A District of Columbia Public Schools’ parent-involvement partnership, which is credited with helping to boost student test scores and attendance in four elementary schools, will be implemented in more schools this fall.
The Family Engagement Partnership focuses on creating strong parent-teacher relationships and is largely supported by the Flamboyan Foundation, according to a news release. The Flamboyan Foundation, which is based in Washington, D.C., and Puerto Rico, supports efforts to improve student achievement in public schools.
Twenty-one schools will participate in the parent partnership program during the 2014-15 school year. Each participating school receives a grant for up to $25,000, Melissa Salmanowitz, spokeswoman for the District’s school system, wrote in an email.
According to the release, the Family Engagement Partnership instructs school administrators and teachers how to develop trusting relationships with parents. Teachers conduct home visits and work with families to set higher academic expectations for their children. The program also includes a new approach to parent-teacher conferences. These Academic Parent Teacher Teams help families create supportive learning environments for students in their homes.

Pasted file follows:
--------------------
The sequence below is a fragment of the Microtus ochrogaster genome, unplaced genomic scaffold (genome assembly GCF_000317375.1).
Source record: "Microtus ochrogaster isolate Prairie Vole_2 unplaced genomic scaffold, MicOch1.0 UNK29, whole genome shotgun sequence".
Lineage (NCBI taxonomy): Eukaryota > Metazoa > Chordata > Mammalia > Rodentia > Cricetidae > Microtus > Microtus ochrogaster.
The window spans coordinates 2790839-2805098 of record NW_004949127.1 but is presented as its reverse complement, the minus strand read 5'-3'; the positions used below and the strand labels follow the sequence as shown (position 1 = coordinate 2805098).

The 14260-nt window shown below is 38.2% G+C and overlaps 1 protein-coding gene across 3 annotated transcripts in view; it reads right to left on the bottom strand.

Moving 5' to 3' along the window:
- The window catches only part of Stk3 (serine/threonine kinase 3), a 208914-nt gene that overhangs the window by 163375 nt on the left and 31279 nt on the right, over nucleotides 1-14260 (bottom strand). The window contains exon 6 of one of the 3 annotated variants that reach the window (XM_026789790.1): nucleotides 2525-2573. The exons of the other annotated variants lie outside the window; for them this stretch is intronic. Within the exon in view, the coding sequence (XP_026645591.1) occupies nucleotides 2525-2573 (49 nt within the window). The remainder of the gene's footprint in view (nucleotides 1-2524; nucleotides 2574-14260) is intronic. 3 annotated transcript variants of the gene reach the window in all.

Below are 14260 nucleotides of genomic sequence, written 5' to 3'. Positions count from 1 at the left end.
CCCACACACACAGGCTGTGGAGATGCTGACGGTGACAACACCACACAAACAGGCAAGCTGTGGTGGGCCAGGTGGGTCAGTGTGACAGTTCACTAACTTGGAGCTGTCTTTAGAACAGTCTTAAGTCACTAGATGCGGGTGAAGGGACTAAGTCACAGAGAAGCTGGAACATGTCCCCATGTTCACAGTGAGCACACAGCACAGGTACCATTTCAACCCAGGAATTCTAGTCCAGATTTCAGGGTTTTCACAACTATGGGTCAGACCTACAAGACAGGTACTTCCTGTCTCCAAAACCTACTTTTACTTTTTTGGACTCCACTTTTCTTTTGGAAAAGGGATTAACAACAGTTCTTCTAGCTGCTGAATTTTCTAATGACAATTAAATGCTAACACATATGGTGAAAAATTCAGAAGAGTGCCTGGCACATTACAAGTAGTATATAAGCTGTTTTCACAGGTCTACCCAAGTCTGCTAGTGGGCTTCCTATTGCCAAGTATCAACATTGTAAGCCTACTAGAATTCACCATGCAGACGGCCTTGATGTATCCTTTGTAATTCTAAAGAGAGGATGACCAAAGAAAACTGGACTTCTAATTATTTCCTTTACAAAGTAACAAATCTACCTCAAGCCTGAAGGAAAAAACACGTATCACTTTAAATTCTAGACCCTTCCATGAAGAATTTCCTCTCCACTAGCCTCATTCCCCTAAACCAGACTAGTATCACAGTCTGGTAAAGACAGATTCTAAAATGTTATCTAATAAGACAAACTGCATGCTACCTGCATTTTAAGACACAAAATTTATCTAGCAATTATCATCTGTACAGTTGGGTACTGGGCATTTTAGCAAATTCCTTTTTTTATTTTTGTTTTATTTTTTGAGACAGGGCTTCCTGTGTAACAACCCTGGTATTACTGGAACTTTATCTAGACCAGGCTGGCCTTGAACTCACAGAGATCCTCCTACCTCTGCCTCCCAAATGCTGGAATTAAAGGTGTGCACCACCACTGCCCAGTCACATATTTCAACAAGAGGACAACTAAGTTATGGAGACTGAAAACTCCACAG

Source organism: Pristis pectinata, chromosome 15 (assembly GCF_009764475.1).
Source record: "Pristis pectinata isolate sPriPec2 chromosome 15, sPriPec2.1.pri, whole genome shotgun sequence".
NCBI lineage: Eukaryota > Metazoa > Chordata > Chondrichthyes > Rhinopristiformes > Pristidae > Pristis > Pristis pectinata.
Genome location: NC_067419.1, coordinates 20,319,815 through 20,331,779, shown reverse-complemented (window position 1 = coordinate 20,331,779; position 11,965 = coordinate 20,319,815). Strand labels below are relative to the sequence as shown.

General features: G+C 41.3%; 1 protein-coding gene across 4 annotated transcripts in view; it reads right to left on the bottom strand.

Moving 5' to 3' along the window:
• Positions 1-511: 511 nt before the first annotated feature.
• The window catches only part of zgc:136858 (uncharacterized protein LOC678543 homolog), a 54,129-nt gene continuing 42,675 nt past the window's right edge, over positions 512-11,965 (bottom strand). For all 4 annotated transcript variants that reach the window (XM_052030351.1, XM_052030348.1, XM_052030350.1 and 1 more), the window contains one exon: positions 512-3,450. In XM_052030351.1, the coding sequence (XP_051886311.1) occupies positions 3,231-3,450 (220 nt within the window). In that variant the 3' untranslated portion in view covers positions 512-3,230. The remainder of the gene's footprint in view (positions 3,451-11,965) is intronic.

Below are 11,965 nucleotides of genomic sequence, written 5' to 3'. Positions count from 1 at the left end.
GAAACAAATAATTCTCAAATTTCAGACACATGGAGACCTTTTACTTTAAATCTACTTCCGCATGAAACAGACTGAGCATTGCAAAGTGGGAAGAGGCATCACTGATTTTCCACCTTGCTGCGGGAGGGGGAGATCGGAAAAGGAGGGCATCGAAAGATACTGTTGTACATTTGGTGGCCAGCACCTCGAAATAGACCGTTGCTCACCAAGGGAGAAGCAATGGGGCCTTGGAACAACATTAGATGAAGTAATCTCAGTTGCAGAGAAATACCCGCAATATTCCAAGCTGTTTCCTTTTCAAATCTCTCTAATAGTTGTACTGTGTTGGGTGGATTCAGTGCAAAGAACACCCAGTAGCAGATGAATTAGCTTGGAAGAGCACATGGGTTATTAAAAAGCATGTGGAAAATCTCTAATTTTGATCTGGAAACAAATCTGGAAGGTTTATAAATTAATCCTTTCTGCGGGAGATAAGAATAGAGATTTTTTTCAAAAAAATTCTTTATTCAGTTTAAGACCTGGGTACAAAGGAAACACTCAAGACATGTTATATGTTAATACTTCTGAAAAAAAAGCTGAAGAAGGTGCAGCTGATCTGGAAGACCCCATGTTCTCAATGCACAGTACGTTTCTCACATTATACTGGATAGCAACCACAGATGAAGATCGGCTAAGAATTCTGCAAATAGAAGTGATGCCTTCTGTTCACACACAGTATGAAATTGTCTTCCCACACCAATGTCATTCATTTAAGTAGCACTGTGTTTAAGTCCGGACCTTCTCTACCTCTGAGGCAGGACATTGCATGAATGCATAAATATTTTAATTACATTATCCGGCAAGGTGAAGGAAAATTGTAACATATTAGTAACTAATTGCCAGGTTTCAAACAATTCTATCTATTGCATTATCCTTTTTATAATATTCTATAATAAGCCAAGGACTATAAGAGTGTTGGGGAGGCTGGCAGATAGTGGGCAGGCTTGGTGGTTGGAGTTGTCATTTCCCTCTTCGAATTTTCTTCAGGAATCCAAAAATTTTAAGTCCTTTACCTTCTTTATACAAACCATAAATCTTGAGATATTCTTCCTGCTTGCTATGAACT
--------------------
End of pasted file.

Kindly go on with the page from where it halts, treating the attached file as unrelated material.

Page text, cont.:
This school year, about 86 percent of all partner-school teachers conducted at least one home visit. More than 3,000 families have received a home visit from their child’s teacher. There are currently 15 Family Engagement Partnership schools.
In the 2011-12 school year, the four pilot schools engaged in the partnership improved on the district’s student assessment system, the DC CAS, by more than 7 percentage points, which was more than double the increase for non-participating schools. Attendance in those schools piloting the program also improved at double the district average. Salmanowitz said Mathematica Policy Research, a Princeton, N.J.,-based policy research firm, is currently conducting a five-year randomized control trial of the family-engagement program.
A version of this news article first appeared in the K-12 Parents and the Public blog.